Originally published in The Ottawa Citizen January 6, 2004
Original Title: A reader’s questions about asthma
From time to time I receive mail from readers asking about various medical conditions. One such letter contained numerous questions about asthma and lung disease that I wish to address in this column.
Can asthma lead to bronchitis or pneumonia?
Many people with a chronic cough are told they have chronic bronchitis. Often, what they probably have is asthma. If left untreated, asthma can cause the accumulation of mucus in the airways that can impair the lungs’ ability to clear out pneumonia-causing bacteria. Viral infections such as colds and flu can further impair this cleansing action. Well-controlled asthmatics have a minimal risk of developing pneumonia.
Can asthma leave for years and then return?
There can be periods of remission and relapse. Many children may experience severe asthmatic symptoms that gradually become less of a problem with age. Among the reasons for this are increases in lung size and airway diameter. This can reduce the risk of mucus plugging the airways. Allergies may become less severe or disappear. An environment that has fewer irritants and pollutants can reduce the frequency of asthma exacerbations. Relapses can occur without warning. Indeed, many people moving into Ottawa will report an increase in their asthma symptoms. The geographic characteristics of the Ottawa valley act as a reservoir for particulate matter and allergens.
Are there different kinds of asthma?
Yes. Each person may have specific asthma triggers. Some people will experience an attack when they exercise. Others may have completely normal lung function and require medications only when they develop a cold, flu or other infection. Allergies play a major role in asthma exacerbations for many others. Smoking can lead to the development of asthma and chronic lung disease. The treatment strategies may be different for each group.
Why are more people suffering from asthma?
This question perplexes many physicians. Various factors including maternal smoking, genetic factors, industrial pollutants and allergies contribute to the increased incidence of asthma. So far, there is no unified theory to explain the overall trend.
Does obesity make asthma worse?
Abdominal obesity can restrict the chest’s ability to expand with breathing efforts. It does not necessarily cause asthma but can hinder lung function, reducing the volume of air that fills the lungs.
Are there any lung-strengthening exercises an asthmatic can do to strengthen the lungs and get rid of asthma once and for all?
No. Asthma is a chronic disease that causes swelling and mucous secretions within the airways (bronchi) leading into and throughout the lung. It is not caused by any structural weakness within the respiratory system. Appropriate medical treatment can completely control asthma for most people.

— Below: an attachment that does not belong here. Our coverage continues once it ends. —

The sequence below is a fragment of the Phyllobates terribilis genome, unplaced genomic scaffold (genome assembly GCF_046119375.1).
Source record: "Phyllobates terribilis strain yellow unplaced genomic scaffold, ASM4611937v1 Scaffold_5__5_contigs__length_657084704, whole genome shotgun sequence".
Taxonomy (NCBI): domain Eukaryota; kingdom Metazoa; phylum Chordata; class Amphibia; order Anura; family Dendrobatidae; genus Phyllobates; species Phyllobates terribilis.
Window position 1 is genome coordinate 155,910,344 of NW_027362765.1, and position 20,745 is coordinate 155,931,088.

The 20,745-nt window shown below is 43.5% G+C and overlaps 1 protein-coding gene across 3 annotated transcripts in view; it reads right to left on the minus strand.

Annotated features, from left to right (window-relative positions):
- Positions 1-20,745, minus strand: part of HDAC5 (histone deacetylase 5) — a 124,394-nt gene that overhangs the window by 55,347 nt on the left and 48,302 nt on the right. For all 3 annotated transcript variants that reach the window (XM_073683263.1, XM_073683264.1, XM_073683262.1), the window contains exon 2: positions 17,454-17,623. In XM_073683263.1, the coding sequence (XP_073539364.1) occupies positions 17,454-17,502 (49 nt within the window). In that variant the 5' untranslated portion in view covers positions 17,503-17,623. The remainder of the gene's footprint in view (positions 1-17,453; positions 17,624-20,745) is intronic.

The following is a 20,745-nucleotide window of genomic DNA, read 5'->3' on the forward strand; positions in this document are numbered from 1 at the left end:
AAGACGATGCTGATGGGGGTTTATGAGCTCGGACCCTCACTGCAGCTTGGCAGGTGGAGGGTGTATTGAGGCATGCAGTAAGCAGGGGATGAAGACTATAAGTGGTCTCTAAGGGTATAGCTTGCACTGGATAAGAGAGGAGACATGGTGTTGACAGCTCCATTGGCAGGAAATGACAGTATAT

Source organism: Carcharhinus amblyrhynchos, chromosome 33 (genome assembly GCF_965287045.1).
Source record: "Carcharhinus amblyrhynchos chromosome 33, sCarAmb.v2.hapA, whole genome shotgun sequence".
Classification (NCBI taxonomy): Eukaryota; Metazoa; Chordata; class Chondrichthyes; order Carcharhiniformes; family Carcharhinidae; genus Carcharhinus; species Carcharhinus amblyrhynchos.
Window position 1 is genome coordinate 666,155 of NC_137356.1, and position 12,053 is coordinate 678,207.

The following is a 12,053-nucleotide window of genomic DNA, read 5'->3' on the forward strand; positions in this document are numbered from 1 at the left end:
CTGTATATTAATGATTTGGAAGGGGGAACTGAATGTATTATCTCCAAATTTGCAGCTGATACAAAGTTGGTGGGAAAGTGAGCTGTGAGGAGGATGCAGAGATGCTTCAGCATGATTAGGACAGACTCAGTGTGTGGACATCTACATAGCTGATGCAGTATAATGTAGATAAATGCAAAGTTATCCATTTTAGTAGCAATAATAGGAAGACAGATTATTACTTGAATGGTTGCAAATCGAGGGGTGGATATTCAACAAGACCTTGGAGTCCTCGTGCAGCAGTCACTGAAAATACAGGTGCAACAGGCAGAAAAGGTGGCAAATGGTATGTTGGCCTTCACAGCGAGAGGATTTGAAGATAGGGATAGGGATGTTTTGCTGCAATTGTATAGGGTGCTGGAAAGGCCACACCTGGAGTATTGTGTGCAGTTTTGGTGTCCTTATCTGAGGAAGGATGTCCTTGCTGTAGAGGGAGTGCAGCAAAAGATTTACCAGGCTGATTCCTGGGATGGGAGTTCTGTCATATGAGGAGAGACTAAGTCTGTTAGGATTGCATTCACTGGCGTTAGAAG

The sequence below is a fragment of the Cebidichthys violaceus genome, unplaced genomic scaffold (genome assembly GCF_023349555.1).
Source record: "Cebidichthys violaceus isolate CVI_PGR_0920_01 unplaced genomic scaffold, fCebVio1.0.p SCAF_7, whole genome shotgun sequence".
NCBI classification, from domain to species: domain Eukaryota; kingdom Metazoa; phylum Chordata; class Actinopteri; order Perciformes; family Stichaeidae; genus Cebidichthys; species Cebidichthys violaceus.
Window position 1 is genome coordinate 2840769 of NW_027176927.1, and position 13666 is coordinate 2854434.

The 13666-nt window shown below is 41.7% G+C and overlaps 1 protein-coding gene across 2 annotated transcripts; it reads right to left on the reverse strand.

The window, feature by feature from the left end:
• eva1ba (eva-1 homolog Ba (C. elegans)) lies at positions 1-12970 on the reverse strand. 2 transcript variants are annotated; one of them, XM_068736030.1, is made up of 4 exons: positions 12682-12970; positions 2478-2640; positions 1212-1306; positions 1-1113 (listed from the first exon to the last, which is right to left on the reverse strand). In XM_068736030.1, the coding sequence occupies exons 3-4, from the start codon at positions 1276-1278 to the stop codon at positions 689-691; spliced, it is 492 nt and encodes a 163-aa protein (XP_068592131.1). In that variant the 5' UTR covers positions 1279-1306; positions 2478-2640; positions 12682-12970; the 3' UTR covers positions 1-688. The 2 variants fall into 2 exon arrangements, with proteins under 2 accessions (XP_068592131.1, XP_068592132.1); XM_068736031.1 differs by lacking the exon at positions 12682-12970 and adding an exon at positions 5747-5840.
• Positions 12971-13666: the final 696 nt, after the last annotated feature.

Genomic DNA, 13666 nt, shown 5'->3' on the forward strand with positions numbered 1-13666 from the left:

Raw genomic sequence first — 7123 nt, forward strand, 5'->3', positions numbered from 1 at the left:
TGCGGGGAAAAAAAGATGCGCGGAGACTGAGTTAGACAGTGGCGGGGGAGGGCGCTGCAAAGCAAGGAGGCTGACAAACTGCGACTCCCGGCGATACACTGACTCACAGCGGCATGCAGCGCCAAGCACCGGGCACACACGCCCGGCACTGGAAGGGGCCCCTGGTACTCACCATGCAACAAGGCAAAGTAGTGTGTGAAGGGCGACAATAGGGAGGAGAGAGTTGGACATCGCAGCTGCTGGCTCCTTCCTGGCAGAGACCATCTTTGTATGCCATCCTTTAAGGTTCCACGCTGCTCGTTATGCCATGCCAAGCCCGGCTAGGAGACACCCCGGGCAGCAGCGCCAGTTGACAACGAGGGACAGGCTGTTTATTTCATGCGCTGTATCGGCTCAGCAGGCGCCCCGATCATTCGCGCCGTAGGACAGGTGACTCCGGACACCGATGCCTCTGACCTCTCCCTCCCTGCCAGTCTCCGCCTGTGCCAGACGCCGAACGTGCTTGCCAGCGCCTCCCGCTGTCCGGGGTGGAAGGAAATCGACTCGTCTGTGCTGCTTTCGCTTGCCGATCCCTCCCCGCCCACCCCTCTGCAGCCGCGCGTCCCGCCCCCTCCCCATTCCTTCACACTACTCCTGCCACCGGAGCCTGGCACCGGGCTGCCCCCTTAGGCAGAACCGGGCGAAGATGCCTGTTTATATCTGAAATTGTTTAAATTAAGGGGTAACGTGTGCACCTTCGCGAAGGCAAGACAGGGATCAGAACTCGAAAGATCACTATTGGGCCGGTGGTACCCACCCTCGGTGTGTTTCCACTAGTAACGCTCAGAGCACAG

Why can’t I take a brisk walk some mornings without coughing and wheezing, but I can walk later in the same day without any problems?
In mid to late spring, summer and early autumn, mornings are usually cooler than in the afternoon. For some asthmatics, abrupt temperature changes and rapid respiratory rates during exercise can trigger wheezing and shortness of breath. Bronchi naturally constrict (bronchoconstriction) when exposed to cold air.
Why do my symptoms leave when I stop and rest?
With cessation of exercise, breathing rates slow, reducing the stress on the airways.
How many people in Canada die each year because of lung disease?
Is it because they did not take their medication or because their medication failed?
Most deaths and misery associated with lung disease are caused by chronic obstructive pulmonary disease (COPD) and primary lung cancer. Both these smoking-related illnesses are preventable. In 1997, Health Canada reported COPD to be the fourth leading cause of death in men and seventh for women, killing 9,618 Canadians, and overall the fifth leading cause of death in Canada. The past 30 years has seen a 400-per-cent increase in COPD deaths. By 2020, it will be one of the leading causes of death in Canada.
An estimated 21,000 Canadians (12,000 men; 9,000 women) will have been diagnosed with lung cancer in 2003, and 18,800 will die from it. One in 11 men and one in 18 women will develop lung cancer during their lifetimes. One in 12 men and one in 20 women have a lifetime risk of dying from lung cancer.
Despite newer medication formulations and treatment protocols, asthma rates continue to climb. All asthmatics who use their bronchodilators (Ventolin and Airomir, Apo-Salvent and Berotec) more than two to three times a week have, by definition, unstable asthma. Many do not use the proper technique to inhale their medication.
It is frustrating for family and friends to bear witness to needless suffering. COPD and primary lung cancer can be prevented. Asthma can be controlled. Your doctor is available to help you.
© Dr. Barry Dworkin 2004